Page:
The biggest environmental concerns of both stone and acid wash centre around water, in both the consumption, contamination and toxic discharge. It’s been well documented in the past that in certain denim-producing nations like China, Sri Lanka and Bangladesh, toxic indigo sludge has entered rivers and streams, creating damage to the local wildlife. Jordan Nodarse, denim expert and founder of Boyish jeans, a premium jeans label in LA championed for its sustainable credentials explains, “PP and acid washes are acid based. That means that they need to be properly neutralised to bring jeans back to a neutral PH otherwise the garments will irritate consumers skin. Also, bleach/chlorine/hypochloride kills the good bacteria in fresh water streams.”

I’ve been guilty myself of buying prefaded things in the past but I now own only one piece from a smaller maker. I mean, I get it – you want that specific faded look and you want it now. I don’t think there’s anything inherently wrong with that on the surface. Sometimes you don’t want to put it all the work but you want that nice icy blue denim, or the perfect crocking and fading like you’ve seen on Steve McQueen or the boys in ‘The Outsiders’, hell, even your favorite vintage pair of Levi’s. It’s typically best to avoid this trend altogether though, and just fade the denim yourself. Clothes look better when you wear them, not break them in with a machine or laser or whatever. Hop off the trend and let the leading denim brands know you want the dark stuff. Save water, energy, and unneeded pollution.

Why pre-worn can be best and what cows have to do with it
So, I’m plant-based / vegan, which means I don’t consume animals. This has affected my way of looking at clothing and made me hyper-aware of the environmental impact clothing material has. When it comes to denim, I will always buy first-hand as I want to support the makers. I justify the leather patch because it’s usually a byproduct of the agricultural industry and it’s nearly impossible to avoid. We could all be better at using more sustainable materials, I’d say – even the small makers we love. There’s a lot of good brands that use paper patches which function and age great. As for animal fibers, like wool, I will typically avoid those too and shop for second-hand. Keeping sheep and raising them for their wool uses massive amounts of water and land.2 As for boots like I mentioned, I only buy second-hand now. This is because the leather industry is not only insanely cruel but not at all sustainable.3 Because of the agricultural history behind boots, this makes them huge pollutants to water sources around the world, while using massive amount of water to get the leather in the first place.3 This is another example of me asking you to consider buying less footwear in general. Wear those damn boots to death! Resole them and take care of ’em! Buy second hand if you can! It’s unnecessary to have 20 pairs of boots and a detriment to the earth, and probably your wallet in so many ways. Sorry – not sorry.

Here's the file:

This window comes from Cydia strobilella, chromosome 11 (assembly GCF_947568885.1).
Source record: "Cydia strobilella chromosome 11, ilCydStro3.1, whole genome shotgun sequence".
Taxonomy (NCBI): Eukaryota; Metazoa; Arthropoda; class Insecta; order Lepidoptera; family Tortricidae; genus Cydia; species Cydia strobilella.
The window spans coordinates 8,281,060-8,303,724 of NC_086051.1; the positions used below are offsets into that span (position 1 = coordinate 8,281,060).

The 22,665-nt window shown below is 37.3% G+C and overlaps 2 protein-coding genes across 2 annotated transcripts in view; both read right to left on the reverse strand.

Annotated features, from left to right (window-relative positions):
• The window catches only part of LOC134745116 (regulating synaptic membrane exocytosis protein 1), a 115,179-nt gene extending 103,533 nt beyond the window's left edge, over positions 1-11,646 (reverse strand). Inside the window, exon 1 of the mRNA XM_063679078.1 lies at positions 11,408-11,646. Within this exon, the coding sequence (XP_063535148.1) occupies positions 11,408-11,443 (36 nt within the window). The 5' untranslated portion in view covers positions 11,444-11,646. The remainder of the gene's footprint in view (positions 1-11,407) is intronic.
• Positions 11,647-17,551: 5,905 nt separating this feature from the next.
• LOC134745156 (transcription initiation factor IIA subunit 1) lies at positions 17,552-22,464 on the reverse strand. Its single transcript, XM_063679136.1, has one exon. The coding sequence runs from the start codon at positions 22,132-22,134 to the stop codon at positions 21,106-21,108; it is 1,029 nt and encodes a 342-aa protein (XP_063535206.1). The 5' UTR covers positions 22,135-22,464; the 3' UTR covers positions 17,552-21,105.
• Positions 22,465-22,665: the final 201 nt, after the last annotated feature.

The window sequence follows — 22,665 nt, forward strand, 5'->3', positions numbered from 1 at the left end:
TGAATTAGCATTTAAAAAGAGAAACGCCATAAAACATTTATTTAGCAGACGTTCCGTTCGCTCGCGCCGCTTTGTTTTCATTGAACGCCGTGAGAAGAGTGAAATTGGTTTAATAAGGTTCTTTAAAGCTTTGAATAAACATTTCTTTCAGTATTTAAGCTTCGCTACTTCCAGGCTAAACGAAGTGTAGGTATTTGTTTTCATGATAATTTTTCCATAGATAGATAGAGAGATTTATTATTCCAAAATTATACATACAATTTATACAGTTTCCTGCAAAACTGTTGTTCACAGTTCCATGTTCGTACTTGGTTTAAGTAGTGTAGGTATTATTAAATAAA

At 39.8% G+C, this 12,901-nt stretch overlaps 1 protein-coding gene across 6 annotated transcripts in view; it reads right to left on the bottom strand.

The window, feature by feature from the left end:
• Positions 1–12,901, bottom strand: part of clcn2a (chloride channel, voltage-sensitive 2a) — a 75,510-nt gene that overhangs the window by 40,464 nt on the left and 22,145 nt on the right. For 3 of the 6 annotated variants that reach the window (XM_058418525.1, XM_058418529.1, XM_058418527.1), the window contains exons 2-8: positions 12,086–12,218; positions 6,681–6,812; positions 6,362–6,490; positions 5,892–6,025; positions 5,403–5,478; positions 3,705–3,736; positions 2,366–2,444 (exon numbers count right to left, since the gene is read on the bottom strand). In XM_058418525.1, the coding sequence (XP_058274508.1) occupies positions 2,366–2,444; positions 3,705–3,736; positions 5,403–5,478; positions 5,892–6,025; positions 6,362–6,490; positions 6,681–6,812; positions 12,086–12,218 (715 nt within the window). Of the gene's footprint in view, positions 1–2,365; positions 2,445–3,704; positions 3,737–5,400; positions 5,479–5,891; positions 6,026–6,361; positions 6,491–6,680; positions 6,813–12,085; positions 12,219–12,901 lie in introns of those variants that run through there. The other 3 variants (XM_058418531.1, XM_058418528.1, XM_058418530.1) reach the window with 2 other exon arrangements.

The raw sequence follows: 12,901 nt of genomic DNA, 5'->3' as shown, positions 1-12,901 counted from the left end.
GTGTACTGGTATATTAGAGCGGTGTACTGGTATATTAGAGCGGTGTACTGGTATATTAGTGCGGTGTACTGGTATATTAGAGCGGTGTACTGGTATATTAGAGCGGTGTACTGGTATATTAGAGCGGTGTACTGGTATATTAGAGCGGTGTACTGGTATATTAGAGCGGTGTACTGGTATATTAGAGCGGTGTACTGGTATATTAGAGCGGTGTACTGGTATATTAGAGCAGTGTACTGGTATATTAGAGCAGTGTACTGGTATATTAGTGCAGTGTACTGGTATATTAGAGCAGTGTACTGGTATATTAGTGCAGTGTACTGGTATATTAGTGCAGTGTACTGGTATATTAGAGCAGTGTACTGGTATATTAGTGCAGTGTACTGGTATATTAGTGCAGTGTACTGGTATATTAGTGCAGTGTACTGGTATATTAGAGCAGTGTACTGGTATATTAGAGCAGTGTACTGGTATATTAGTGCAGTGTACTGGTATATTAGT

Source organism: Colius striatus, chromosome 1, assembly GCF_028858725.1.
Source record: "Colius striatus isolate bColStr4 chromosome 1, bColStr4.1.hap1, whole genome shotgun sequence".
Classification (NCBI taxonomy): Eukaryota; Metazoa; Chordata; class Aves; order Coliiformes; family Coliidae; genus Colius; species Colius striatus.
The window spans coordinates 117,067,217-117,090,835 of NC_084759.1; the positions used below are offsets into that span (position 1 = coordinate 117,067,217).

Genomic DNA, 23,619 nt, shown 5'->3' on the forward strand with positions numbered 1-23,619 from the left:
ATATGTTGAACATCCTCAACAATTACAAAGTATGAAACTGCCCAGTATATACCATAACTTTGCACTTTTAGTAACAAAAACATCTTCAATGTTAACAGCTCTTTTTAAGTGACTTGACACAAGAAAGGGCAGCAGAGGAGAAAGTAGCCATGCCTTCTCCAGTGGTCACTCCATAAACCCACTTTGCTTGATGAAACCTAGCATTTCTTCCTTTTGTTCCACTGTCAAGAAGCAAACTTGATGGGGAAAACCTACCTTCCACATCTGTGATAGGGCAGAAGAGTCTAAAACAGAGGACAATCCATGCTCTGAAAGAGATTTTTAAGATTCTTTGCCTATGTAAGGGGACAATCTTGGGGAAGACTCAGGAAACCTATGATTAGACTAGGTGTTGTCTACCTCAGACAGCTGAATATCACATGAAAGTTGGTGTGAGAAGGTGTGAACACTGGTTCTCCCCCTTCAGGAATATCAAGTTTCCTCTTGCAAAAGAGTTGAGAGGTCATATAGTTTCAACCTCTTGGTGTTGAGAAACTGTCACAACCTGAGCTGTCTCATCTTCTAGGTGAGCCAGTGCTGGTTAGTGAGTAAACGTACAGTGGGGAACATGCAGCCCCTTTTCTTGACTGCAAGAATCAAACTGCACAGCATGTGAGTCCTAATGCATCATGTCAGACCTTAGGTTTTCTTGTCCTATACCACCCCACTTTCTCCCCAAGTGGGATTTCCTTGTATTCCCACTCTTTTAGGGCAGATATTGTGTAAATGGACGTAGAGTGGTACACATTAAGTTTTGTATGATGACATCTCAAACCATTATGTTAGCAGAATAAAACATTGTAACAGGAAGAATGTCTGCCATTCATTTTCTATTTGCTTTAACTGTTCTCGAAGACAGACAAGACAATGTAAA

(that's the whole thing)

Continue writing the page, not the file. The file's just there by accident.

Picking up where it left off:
my pre-loved John Lofgren combat boots

The elephant in the room is the alternatives are not pretty, either. What you typically run into when you buy ‘vegan’ footwear products is either plastic garbage which is worse than leather, or some sort of leather substitute which usually consists of creative ways to make a leather-like plant matter. These, of course, don’t typically last as long as a leather boot. You can see the problems we run into here – I would say the statistics lean towards wearing the hell out of the clothing you own and buying less. No one can ultimately control how many boots you buy, but you can convince someone why buying so many is probably not in their best interest if they want to see the earth habitable in the next 100 years. These are small steps we can take in the clothes we wear to live in a more sustainable future, steps that we can easily do. So when you see that next exclusive John Lofgren drop, or Viberg collab boot, stop and consider the massive amount of energy, water, and animals used to create the item. Whether it’s a cotton shirt, or a pair of jeans, or your Red Wing boots, there’s an insane ladder that it had to take to get to its final result – and behind that is a profound ecological footprint. So if you care, ask yourself – am I a part of this? What could I do better? Who can we hold accountable?

a Levi’s Factory 1964

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Published by indigo amateur

Just a guy who likes to talk about clothes.